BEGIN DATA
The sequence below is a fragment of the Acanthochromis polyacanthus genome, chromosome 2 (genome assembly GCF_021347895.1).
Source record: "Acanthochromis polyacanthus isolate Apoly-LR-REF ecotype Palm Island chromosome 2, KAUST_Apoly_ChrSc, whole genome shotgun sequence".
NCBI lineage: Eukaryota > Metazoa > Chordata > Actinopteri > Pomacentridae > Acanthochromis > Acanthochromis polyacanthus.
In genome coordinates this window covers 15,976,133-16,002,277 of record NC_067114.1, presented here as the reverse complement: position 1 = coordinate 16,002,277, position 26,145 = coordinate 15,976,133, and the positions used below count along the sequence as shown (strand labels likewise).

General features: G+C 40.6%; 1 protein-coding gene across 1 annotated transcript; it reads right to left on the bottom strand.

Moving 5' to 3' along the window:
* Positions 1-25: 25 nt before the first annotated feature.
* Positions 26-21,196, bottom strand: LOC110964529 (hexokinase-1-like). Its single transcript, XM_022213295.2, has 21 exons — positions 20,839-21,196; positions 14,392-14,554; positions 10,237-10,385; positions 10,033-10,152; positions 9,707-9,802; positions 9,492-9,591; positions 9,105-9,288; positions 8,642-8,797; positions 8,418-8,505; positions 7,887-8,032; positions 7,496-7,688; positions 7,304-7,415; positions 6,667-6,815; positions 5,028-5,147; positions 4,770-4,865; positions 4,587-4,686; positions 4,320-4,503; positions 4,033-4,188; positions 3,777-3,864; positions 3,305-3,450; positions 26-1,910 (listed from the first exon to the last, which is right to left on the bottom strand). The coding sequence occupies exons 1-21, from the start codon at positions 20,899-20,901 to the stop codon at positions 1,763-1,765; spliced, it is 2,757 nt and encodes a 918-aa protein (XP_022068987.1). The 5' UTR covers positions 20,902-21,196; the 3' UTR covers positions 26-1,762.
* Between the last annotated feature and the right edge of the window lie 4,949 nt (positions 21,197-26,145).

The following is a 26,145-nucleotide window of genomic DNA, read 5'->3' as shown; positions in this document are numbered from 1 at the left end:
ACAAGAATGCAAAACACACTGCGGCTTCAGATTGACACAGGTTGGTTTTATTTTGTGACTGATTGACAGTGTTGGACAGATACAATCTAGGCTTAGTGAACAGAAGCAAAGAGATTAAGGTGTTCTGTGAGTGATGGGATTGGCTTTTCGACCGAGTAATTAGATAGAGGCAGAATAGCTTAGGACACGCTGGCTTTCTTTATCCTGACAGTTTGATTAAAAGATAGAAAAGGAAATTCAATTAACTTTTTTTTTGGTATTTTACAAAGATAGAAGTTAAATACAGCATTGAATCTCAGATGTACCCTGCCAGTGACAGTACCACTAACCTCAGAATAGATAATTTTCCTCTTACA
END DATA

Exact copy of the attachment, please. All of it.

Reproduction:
The sequence below is a fragment of the Acanthochromis polyacanthus genome, chromosome 2 (genome assembly GCF_021347895.1).
Source record: "Acanthochromis polyacanthus isolate Apoly-LR-REF ecotype Palm Island chromosome 2, KAUST_Apoly_ChrSc, whole genome shotgun sequence".
NCBI lineage: Eukaryota > Metazoa > Chordata > Actinopteri > Pomacentridae > Acanthochromis > Acanthochromis polyacanthus.
In genome coordinates this window covers 15,976,133-16,002,277 of record NC_067114.1, presented here as the reverse complement: position 1 = coordinate 16,002,277, position 26,145 = coordinate 15,976,133, and the positions used below count along the sequence as shown (strand labels likewise).

General features: G+C 40.6%; 1 protein-coding gene across 1 annotated transcript; it reads right to left on the bottom strand.

Moving 5' to 3' along the window:
* Positions 1-25: 25 nt before the first annotated feature.
* Positions 26-21,196, bottom strand: LOC110964529 (hexokinase-1-like). Its single transcript, XM_022213295.2, has 21 exons — positions 20,839-21,196; positions 14,392-14,554; positions 10,237-10,385; positions 10,033-10,152; positions 9,707-9,802; positions 9,492-9,591; positions 9,105-9,288; positions 8,642-8,797; positions 8,418-8,505; positions 7,887-8,032; positions 7,496-7,688; positions 7,304-7,415; positions 6,667-6,815; positions 5,028-5,147; positions 4,770-4,865; positions 4,587-4,686; positions 4,320-4,503; positions 4,033-4,188; positions 3,777-3,864; positions 3,305-3,450; positions 26-1,910 (listed from the first exon to the last, which is right to left on the bottom strand). The coding sequence occupies exons 1-21, from the start codon at positions 20,899-20,901 to the stop codon at positions 1,763-1,765; spliced, it is 2,757 nt and encodes a 918-aa protein (XP_022068987.1). The 5' UTR covers positions 20,902-21,196; the 3' UTR covers positions 26-1,762.
* Between the last annotated feature and the right edge of the window lie 4,949 nt (positions 21,197-26,145).

The following is a 26,145-nucleotide window of genomic DNA, read 5'->3' as shown; positions in this document are numbered from 1 at the left end:
ACAAGAATGCAAAACACACTGCGGCTTCAGATTGACACAGGTTGGTTTTATTTTGTGACTGATTGACAGTGTTGGACAGATACAATCTAGGCTTAGTGAACAGAAGCAAAGAGATTAAGGTGTTCTGTGAGTGATGGGATTGGCTTTTCGACCGAGTAATTAGATAGAGGCAGAATAGCTTAGGACACGCTGGCTTTCTTTATCCTGACAGTTTGATTAAAAGATAGAAAAGGAAATTCAATTAACTTTTTTTTTGGTATTTTACAAAGATAGAAGTTAAATACAGCATTGAATCTCAGATGTACCCTGCCAGTGACAGTACCACTAACCTCAGAATAGATAATTTTCCTCTTACA